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Credit cards and gambling: The Web as both the problem and the solution

Daniel Ray

Should you be allowed to sit in your skivvies and gamble away your time via online poker? And go into credit card debt if you lose?

We have written extensively about the issue of online gambling, since the most popular way to pay for that habit has been credit cards.

A 2006 federal law, the Unlawful Internet Gambling Enforcement Act, placed the onus on credit card issuers to make sure their cards weren’t being used for online gambling.

Now, in a twist, California Attorney General (and gubernatorial candidate) Jerry Brown has announced that his office will start using the Web to prevent problem gamblers from going into cardrooms. Instead of being part of the problem, his office is trying to make the Web part of the solution to problem gambling.

Since 2007, the state has had a paper-based system in which people who know they have a gambling problem can banish themselves from the state’s cardrooms.

A little more than 1,000 people have joined the “Self-Exclusion Program,” filling out a paper and providing a photo to the state.

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It goes into a database that is distributed to the cardrooms. If you’re on the list and found in a cardroom, you’re escorted out, and your winnings confiscated and turned over to the state’s Council on Problem Gambling.

Last week, Brown’s office announced that the program has been expanded to include an online self-exclusion form.

A problem gambler can choose to banish himself or herself for one year, five years or for life.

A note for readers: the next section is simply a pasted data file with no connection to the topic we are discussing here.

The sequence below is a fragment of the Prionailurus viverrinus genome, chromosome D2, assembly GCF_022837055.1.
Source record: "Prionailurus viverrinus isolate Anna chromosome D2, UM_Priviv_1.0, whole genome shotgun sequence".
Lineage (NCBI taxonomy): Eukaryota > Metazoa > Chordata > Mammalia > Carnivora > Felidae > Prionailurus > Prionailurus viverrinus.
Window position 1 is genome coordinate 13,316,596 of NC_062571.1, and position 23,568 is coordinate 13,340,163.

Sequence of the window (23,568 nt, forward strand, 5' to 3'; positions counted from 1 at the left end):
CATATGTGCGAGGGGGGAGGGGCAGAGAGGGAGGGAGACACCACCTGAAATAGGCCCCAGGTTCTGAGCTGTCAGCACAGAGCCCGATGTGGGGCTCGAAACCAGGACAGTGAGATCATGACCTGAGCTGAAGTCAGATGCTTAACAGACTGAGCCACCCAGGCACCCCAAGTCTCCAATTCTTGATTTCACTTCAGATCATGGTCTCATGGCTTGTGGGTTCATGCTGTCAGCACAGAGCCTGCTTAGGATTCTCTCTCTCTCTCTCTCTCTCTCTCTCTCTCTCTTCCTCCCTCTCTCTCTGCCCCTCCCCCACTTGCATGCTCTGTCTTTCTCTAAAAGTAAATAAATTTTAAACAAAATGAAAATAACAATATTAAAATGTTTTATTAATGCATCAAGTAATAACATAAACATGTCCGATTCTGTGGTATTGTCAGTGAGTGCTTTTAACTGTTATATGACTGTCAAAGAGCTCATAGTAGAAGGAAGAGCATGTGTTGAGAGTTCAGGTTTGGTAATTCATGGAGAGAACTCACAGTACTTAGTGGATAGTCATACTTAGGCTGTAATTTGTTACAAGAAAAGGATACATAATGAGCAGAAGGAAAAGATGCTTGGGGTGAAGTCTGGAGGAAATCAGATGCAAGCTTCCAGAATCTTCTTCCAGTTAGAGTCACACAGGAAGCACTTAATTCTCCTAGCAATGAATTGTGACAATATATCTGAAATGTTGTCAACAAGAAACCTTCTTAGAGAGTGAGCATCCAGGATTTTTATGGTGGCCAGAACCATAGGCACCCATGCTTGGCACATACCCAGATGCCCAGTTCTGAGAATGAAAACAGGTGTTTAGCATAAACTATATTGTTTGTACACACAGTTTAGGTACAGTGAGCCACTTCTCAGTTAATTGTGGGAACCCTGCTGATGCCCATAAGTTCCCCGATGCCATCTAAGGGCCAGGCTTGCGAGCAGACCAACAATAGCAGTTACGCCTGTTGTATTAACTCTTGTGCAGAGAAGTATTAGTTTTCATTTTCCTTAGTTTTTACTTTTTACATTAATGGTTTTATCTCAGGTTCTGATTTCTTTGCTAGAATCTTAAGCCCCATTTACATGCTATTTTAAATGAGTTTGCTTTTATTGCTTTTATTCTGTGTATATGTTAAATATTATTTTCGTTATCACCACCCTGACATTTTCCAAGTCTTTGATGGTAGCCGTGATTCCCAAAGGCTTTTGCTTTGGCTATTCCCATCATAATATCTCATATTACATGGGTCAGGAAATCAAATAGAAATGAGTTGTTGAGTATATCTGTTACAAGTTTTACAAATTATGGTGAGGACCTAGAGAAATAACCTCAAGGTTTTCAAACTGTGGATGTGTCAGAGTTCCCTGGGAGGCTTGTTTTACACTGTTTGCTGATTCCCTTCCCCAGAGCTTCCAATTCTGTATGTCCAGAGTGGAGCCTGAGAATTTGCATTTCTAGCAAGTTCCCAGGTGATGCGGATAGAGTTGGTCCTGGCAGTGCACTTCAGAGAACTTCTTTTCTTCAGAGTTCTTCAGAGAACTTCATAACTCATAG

“This system serves as a safety net for gambling addicts fighting to end their spiral of debt and addiction,” Brown said in a press release. “These are people who have chosen to help themselves, and we’ll assist them in keeping their pledges not to gamble.”

The state’s Council on Problem Gambling analyzed the 5,009 calls it received on its gambling crisis hotline, and it revealed the intimate relation between credit card debt and problem gambling:

  •  78.5 percent of callers were gamblers, 7.5 percent were their spouses and 14 percent were others including family members, therapists or employers.
  •  The callers’ average personal debt was $29, 972.
  •  The average amount of money the callers spent gambling was $28,647.
  •  53 percent of the callers said they financed their gambling with credit cards.
  •  38 percent said their credit cards were maxed out.

For most, gambling is a harmless source of fun, a game of chance and skill. But for a minority, they need some help controlling their impulses, and this looks to me like a step in the right direction.

 

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